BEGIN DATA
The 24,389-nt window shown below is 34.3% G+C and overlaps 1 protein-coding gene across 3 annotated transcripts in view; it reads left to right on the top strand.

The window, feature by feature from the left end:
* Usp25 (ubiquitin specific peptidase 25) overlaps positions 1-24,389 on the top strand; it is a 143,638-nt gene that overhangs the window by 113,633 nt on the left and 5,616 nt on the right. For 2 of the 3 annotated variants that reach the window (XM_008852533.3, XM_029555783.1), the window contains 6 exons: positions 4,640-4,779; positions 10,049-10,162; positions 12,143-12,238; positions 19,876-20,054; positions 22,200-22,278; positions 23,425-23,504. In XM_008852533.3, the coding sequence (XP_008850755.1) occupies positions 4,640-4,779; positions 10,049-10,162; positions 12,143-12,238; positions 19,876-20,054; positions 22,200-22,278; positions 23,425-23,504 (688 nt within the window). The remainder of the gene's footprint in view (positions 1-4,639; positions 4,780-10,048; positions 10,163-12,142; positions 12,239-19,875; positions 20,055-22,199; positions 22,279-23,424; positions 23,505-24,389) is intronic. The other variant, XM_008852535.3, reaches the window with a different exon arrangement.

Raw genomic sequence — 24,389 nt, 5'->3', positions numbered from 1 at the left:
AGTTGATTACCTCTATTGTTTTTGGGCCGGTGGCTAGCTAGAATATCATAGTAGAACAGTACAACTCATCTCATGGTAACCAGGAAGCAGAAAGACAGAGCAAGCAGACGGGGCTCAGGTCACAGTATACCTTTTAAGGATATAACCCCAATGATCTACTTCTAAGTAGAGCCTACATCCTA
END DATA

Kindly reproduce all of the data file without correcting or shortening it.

The 24,389-nt window shown below is 34.3% G+C and overlaps 1 protein-coding gene across 3 annotated transcripts in view; it reads left to right on the top strand.

The window, feature by feature from the left end:
* Usp25 (ubiquitin specific peptidase 25) overlaps positions 1-24,389 on the top strand; it is a 143,638-nt gene that overhangs the window by 113,633 nt on the left and 5,616 nt on the right. For 2 of the 3 annotated variants that reach the window (XM_008852533.3, XM_029555783.1), the window contains 6 exons: positions 4,640-4,779; positions 10,049-10,162; positions 12,143-12,238; positions 19,876-20,054; positions 22,200-22,278; positions 23,425-23,504. In XM_008852533.3, the coding sequence (XP_008850755.1) occupies positions 4,640-4,779; positions 10,049-10,162; positions 12,143-12,238; positions 19,876-20,054; positions 22,200-22,278; positions 23,425-23,504 (688 nt within the window). The remainder of the gene's footprint in view (positions 1-4,639; positions 4,780-10,048; positions 10,163-12,142; positions 12,239-19,875; positions 20,055-22,199; positions 22,279-23,424; positions 23,505-24,389) is intronic. The other variant, XM_008852535.3, reaches the window with a different exon arrangement.

Raw genomic sequence — 24,389 nt, 5'->3', positions numbered from 1 at the left:
AGTTGATTACCTCTATTGTTTTTGGGCCGGTGGCTAGCTAGAATATCATAGTAGAACAGTACAACTCATCTCATGGTAACCAGGAAGCAGAAAGACAGAGCAAGCAGACGGGGCTCAGGTCACAGTATACCTTTTAAGGATATAACCCCAATGATCTACTTCTAAGTAGAGCCTACATCCTA